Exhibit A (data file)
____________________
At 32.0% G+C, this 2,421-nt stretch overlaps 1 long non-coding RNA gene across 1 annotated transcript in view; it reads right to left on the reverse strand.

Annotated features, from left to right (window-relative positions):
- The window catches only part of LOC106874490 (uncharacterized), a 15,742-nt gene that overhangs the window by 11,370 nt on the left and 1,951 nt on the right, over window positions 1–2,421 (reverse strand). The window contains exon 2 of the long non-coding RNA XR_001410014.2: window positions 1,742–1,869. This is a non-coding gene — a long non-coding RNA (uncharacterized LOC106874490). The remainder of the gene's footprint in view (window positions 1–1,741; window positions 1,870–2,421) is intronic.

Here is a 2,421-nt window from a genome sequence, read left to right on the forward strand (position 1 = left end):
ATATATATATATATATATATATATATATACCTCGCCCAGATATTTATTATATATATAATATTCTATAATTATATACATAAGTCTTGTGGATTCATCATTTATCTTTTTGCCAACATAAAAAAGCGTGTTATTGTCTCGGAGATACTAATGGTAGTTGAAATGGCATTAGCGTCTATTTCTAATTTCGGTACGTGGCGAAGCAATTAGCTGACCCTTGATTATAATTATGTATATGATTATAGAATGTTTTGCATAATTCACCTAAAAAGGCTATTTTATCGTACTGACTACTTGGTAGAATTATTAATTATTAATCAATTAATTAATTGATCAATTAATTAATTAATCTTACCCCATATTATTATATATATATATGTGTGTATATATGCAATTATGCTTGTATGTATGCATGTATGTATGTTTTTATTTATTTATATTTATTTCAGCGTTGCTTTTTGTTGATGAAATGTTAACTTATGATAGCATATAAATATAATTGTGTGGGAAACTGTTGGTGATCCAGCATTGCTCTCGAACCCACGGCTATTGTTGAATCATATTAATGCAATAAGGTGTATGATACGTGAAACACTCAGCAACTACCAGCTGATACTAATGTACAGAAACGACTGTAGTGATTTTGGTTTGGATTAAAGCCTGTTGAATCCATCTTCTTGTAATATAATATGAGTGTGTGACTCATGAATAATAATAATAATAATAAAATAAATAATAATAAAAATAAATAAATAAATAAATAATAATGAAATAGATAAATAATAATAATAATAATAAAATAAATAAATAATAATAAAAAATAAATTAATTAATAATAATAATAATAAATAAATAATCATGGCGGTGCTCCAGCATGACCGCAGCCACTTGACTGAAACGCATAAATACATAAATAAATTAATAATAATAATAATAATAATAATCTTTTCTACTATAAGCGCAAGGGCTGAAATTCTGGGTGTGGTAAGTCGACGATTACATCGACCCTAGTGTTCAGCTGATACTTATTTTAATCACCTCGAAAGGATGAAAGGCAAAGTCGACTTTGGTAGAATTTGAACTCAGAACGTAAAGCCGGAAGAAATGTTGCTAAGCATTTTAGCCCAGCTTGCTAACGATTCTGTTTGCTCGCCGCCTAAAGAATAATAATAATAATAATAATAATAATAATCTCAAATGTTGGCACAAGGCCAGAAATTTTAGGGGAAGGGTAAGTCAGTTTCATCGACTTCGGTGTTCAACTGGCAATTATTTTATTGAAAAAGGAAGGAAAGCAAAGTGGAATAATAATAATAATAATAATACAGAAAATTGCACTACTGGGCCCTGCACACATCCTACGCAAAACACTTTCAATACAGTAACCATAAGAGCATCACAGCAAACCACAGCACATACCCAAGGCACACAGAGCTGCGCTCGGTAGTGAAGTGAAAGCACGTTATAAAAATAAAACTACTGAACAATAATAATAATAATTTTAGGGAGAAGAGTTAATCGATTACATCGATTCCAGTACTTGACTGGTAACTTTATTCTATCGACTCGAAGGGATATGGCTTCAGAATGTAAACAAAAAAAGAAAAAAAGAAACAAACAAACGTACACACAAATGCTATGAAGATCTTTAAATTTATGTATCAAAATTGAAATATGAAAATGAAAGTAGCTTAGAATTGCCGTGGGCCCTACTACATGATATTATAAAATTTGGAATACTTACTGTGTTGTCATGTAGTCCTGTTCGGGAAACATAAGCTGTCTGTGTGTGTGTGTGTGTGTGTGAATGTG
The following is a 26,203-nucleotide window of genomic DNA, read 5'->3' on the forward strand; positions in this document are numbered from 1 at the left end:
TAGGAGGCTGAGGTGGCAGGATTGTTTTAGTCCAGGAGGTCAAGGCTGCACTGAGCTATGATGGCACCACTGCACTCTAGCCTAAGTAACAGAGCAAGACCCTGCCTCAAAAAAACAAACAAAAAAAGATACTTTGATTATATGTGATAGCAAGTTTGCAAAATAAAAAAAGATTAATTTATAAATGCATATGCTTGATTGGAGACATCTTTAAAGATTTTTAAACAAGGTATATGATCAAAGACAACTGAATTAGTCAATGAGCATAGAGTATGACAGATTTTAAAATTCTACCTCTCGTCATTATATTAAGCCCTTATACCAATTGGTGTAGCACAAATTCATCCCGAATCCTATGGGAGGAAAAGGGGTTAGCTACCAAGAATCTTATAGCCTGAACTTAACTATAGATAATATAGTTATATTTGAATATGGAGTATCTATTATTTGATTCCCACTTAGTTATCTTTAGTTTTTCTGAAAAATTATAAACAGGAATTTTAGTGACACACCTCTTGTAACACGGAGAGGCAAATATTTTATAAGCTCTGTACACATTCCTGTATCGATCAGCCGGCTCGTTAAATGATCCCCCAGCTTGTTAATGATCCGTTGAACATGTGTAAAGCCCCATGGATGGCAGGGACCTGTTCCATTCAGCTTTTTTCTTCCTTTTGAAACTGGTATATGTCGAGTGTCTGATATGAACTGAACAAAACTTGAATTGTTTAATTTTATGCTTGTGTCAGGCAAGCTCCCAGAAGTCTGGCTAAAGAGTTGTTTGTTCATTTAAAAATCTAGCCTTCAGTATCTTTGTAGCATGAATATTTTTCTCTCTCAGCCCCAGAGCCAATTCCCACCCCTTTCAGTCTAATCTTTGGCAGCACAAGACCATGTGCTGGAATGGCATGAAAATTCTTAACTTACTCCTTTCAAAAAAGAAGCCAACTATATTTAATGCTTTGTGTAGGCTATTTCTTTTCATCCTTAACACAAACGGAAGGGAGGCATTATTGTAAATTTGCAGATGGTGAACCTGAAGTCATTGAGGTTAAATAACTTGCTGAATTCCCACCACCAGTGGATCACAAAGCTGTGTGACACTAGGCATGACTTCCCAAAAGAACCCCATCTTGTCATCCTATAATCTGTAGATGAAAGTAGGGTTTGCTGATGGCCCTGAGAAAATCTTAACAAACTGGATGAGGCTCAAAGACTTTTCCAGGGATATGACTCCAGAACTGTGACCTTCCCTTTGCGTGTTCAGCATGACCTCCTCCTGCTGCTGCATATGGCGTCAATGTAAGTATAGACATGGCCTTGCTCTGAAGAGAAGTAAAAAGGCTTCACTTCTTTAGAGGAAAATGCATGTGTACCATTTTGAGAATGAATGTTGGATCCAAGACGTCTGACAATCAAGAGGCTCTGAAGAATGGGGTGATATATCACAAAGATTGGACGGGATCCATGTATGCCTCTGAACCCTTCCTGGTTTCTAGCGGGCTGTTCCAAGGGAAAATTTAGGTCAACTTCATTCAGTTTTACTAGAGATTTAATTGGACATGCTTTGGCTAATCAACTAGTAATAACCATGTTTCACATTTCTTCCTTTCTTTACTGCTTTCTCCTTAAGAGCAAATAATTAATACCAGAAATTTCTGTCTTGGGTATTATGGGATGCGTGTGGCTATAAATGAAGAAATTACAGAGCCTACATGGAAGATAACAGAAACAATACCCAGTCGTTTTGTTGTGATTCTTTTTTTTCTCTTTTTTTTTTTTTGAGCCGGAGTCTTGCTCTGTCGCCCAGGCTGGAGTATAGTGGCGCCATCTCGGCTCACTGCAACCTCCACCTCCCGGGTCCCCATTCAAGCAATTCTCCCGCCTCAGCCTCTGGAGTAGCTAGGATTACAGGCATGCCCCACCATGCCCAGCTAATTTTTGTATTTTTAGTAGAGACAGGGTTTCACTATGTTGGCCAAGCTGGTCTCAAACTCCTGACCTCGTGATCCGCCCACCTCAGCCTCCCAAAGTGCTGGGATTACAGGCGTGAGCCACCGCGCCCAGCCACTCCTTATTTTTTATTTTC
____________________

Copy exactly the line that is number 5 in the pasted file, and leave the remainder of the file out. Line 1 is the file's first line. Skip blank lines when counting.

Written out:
ATATATATATATATATATATATATATATACCTCGCCCAGATATTTATTATATATATAATATTCTATAATTATATACATAAGTCTTGTGGATTCATCATTTATCTTTTTGCCAACATAAAAAAGCGTGTTATTGTCTCGGAGATACTAATGGTAGTTGAAATGGCATTAGCGTCTATTTCTAATTTCGGTACGTGGCGAAGCAATTAGCTGACCCTTGATTATAATTATGTATATGATTATAGAATGTTTTGCATAATTCACCTAAAAAGGCTATTTTATCGTACTGACTACTTGGTAGAATTATTAATTATTAATCAATTAATTAATTGATCAATTAATTAATTAATCTTACCCCATATTATTATATATATATATGTGTGTATATATGCAATTATGCTTGTATGTATGCATGTATGTATGTTTTTATTTATTTATATTTATTTCAGCGTTGCTTTTTGTTGATGAAATGTTAACTTATGATAGCATATAAATATAATTGTGTGGGAAACTGTTGGTGATCCAGCATTGCTCTCGAACCCACGGCTATTGTTGAATCATATTAATGCAATAAGGTGTATGATACGTGAAACACTCAGCAACTACCAGCTGATACTAATGTACAGAAACGACTGTAGTGATTTTGGTTTGGATTAAAGCCTGTTGAATCCATCTTCTTGTAATATAATATGAGTGTGTGACTCATGAATAATAATAATAATAATAAAATAAATAATAATAAAAATAAATAAATAAATAAATAATAATGAAATAGATAAATAATAATAATAATAATAAAATAAATAAATAATAATAAAAAATAAATTAATTAATAATAATAATAATAAATAAATAATCATGGCGGTGCTCCAGCATGACCGCAGCCACTTGACTGAAACGCATAAATACATAAATAAATTAATAATAATAATAATAATAATAATCTTTTCTACTATAAGCGCAAGGGCTGAAATTCTGGGTGTGGTAAGTCGACGATTACATCGACCCTAGTGTTCAGCTGATACTTATTTTAATCACCTCGAAAGGATGAAAGGCAAAGTCGACTTTGGTAGAATTTGAACTCAGAACGTAAAGCCGGAAGAAATGTTGCTAAGCATTTTAGCCCAGCTTGCTAACGATTCTGTTTGCTCGCCGCCTAAAGAATAATAATAATAATAATAATAATAATAATCTCAAATGTTGGCACAAGGCCAGAAATTTTAGGGGAAGGGTAAGTCAGTTTCATCGACTTCGGTGTTCAACTGGCAATTATTTTATTGAAAAAGGAAGGAAAGCAAAGTGGAATAATAATAATAATAATAATACAGAAAATTGCACTACTGGGCCCTGCACACATCCTACGCAAAACACTTTCAATACAGTAACCATAAGAGCATCACAGCAAACCACAGCACATACCCAAGGCACACAGAGCTGCGCTCGGTAGTGAAGTGAAAGCACGTTATAAAAATAAAACTACTGAACAATAATAATAATAATTTTAGGGAGAAGAGTTAATCGATTACATCGATTCCAGTACTTGACTGGTAACTTTATTCTATCGACTCGAAGGGATATGGCTTCAGAATGTAAACAAAAAAAGAAAAAAAGAAACAAACAAACGTACACACAAATGCTATGAAGATCTTTAAATTTATGTATCAAAATTGAAATATGAAAATGAAAGTAGCTTAGAATTGCCGTGGGCCCTACTACATGATATTATAAAATTTGGAATACTTACTGTGTTGTCATGTAGTCCTGTTCGGGAAACATAAGCTGTCTGTGTGTGTGTGTGTGTGTGTGAATGTG